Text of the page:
Sunday, June 28, 2015

#563: Wagon Master

Directed by: JOHN FORD
1950, TSPDT Rank #524

This film was made during a creatively fertile period for John Ford at Argosy Pictures, where he made some of his most personal and beloved work - including the Cavalry Trilogy, The Quiet Man, The Sun Shines Bright, and this film (which was supposedly Ford's favorite of his westerns). After making Rio Grande (the last film of the Cavalry Trilogy) later the same year, he didn't make another western until The Searchers in 1956 - and by that point, there had been a major shift in tone and in his general approach to the genre. Most of Ford's later westerns were darker, melancholic, and morally ambiguous, but none of those characteristics exist in Wagon Master - arguably one of the  most lighthearted and idealistic of his westerns. It tells the story of two wandering horse traders (played by Ben Johnson and Harry Carey Jr.) who lead a wagon train of Mormons on a perilous route through the desert to a new settlement, and having to deal with Navajos and outlaws along the way. Ward Bond (one of many John Ford regulars in the film) plays the Mormons' church elder, a character which gives him a good showcase for a lot of trademark shouting and bellowing, along with a lot of near-cursing which serves to provide the majority of the film's comic relief, as Bond is continually rebuked by one of the other Mormons - "Elder!!!" All of this adds up to a hugely enjoyable and beautifully-made western - with all of the John Ford trademarks present in their purest and most unfettered form, and the lines between good and evil clearly visible. The fact that all of Ford's subsequent westerns were shot in color rather than black-and-white probably shouldn't be taken as mere coincidence.

#562: Some Came Running

1956, TSPDT Rank #551

Speaking of operatic cinema, this mid-'50s melodrama from Vincente Minnelli has to be one of the most prominent examples of Hollywood artificiality being consciously manipulated to produce a film which goes beyond narrative and instead ventures into an entirely manufactured world of pure color and raw emotion. Starring Frank Sinatra, Shirley Maclaine, and Dean Martin, the film uses almost every stereotype in the melodrama textbook - there's an alcoholic novelist, a dangerously clingy and childlike woman, and an intelligent and attractive woman who has repressed her capacity for romantic desire, among others - to fill out a bare-bones plotline which is really nothing more than the traditional love triangle set-up that's been used countless times before. The interesting thing about this movie is that you won't even notice the plot at all unless you consciously look for it. The plot is so basic and predictable that it just melts into the background and becomes almost unrecognizable amongst the film's hysterical tone and elaborate sets - which serve to give the film a very theatrical look and feel. Basically a melodramatic fever dream, this film could easily be either your favorite film or your worst nightmare depending on where your cinematic tastes lie. With the cinematic beauty of Douglas Sirk's infamous 1950s melodramas replaced with garish theatricality, Some Came Running comes off as a very strange film today - truly a relic of a specific time and place in cinematic history.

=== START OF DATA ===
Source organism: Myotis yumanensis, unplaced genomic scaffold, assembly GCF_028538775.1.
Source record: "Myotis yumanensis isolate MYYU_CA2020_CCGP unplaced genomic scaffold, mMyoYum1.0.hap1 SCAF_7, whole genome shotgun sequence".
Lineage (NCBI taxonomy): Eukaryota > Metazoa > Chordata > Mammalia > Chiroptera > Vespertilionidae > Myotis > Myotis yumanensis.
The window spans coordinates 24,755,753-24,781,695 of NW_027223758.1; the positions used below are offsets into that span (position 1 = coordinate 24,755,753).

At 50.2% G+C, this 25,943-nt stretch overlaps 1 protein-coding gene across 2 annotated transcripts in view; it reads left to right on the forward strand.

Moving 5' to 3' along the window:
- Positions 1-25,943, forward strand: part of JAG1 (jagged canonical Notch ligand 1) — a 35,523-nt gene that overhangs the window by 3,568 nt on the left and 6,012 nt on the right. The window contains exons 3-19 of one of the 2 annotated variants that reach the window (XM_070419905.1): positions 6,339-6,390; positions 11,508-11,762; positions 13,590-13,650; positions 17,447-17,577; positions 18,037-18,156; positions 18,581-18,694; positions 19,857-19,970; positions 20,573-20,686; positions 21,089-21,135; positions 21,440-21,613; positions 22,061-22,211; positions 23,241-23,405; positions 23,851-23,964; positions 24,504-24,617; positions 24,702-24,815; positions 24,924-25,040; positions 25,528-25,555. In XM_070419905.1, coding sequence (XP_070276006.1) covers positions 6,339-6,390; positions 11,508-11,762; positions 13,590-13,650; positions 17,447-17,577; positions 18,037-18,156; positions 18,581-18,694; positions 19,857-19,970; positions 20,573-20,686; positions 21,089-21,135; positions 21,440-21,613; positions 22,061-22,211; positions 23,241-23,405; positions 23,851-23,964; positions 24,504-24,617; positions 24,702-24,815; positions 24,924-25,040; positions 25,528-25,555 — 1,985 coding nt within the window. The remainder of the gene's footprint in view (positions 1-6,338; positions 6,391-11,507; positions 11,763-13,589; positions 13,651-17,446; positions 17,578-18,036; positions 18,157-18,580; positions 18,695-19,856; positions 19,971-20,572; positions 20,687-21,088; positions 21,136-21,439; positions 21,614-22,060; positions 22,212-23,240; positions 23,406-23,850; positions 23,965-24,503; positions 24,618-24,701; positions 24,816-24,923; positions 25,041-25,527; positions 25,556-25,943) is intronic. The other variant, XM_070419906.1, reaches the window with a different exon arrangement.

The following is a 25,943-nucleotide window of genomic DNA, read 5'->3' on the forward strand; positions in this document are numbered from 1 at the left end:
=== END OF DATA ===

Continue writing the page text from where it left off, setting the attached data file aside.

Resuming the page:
#561: Casino

1995, TSPDT Rank #536

After the huge success of his epic gangster biopic Goodfellas in 1990, Martin Scorsese made Cape Fear, a highly experimental and Hitchcock-influenced remake of the 1962 film noir classic, and The Age of Innocence, a period piece featuring Daniel Day-Lewis, Michelle Pfeiffer, and Winona Ryder. However, as the 1990s wore on, Scorsese decided to return to the crime genre, coming up with a film which appears to be an attempt at a bigger and better version of Goodfellas. This broadly-drawn tale of Italian gangsters moving to Las Vegas and making it big is fittingly excessive for a portrait of excess, but ends feeling more like overblown self-parody than anything else. Everything that Scorsese did in Goodfellas is taken to operatic extremes in this film - including ridiculously profane dialogue, constant voiceover narration, gratuitous violence, and a soundtrack crammed so full with Scorsese's 50s and '60s rock, pop, and blues favorites that at times it feels more like watching a three-hour music video rather than a narrative film. For some reason, Scorsese saw fit to include almost an entire album's worth of Rolling Stones songs in this film (rather than just a few like he did in Goodfellas). Not that there's anything wrong with the Stones, or that the film is any less enjoyable for it (at least on the surface), but the overall indiscriminate excess of this film means that nothing really sticks out or makes much of an impact in the final analysis. It mostly just feels like an overblown mess - albeit an entertaining one. See Scorsese's recent film The Wolf of Wall Street, for another similar (and possibly more successful) exercise in this genre/style. Personally, I'm looking forward to The Age of Innocence.